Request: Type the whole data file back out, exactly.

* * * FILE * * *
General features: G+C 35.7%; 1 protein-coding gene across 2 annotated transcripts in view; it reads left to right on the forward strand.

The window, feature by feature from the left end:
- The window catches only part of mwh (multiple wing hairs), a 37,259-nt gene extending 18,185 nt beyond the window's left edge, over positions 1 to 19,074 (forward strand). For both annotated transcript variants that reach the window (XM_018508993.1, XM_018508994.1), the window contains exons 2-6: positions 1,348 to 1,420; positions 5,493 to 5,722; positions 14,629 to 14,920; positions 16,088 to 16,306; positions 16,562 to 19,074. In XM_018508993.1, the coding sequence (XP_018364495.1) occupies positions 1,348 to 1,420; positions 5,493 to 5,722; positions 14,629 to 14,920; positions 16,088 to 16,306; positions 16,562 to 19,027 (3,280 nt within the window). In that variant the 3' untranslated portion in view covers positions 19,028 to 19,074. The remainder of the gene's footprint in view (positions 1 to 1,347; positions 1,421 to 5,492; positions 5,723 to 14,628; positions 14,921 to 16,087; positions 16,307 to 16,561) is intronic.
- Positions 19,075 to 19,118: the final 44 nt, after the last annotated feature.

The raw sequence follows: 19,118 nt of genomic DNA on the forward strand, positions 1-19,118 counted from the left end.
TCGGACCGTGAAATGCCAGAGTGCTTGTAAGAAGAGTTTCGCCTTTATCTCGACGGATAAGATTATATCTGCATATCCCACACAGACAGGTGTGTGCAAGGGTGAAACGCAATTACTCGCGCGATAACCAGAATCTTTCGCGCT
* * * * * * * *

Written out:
General features: G+C 35.7%; 1 protein-coding gene across 2 annotated transcripts in view; it reads left to right on the forward strand.

The window, feature by feature from the left end:
- The window catches only part of mwh (multiple wing hairs), a 37,259-nt gene extending 18,185 nt beyond the window's left edge, over positions 1 to 19,074 (forward strand). For both annotated transcript variants that reach the window (XM_018508993.1, XM_018508994.1), the window contains exons 2-6: positions 1,348 to 1,420; positions 5,493 to 5,722; positions 14,629 to 14,920; positions 16,088 to 16,306; positions 16,562 to 19,074. In XM_018508993.1, the coding sequence (XP_018364495.1) occupies positions 1,348 to 1,420; positions 5,493 to 5,722; positions 14,629 to 14,920; positions 16,088 to 16,306; positions 16,562 to 19,027 (3,280 nt within the window). In that variant the 3' untranslated portion in view covers positions 19,028 to 19,074. The remainder of the gene's footprint in view (positions 1 to 1,347; positions 1,421 to 5,492; positions 5,723 to 14,628; positions 14,921 to 16,087; positions 16,307 to 16,561) is intronic.
- Positions 19,075 to 19,118: the final 44 nt, after the last annotated feature.

The raw sequence follows: 19,118 nt of genomic DNA on the forward strand, positions 1-19,118 counted from the left end.
TCGGACCGTGAAATGCCAGAGTGCTTGTAAGAAGAGTTTCGCCTTTATCTCGACGGATAAGATTATATCTGCATATCCCACACAGACAGGTGTGTGCAAGGGTGAAACGCAATTACTCGCGCGATAACCAGAATCTTTCGCGCT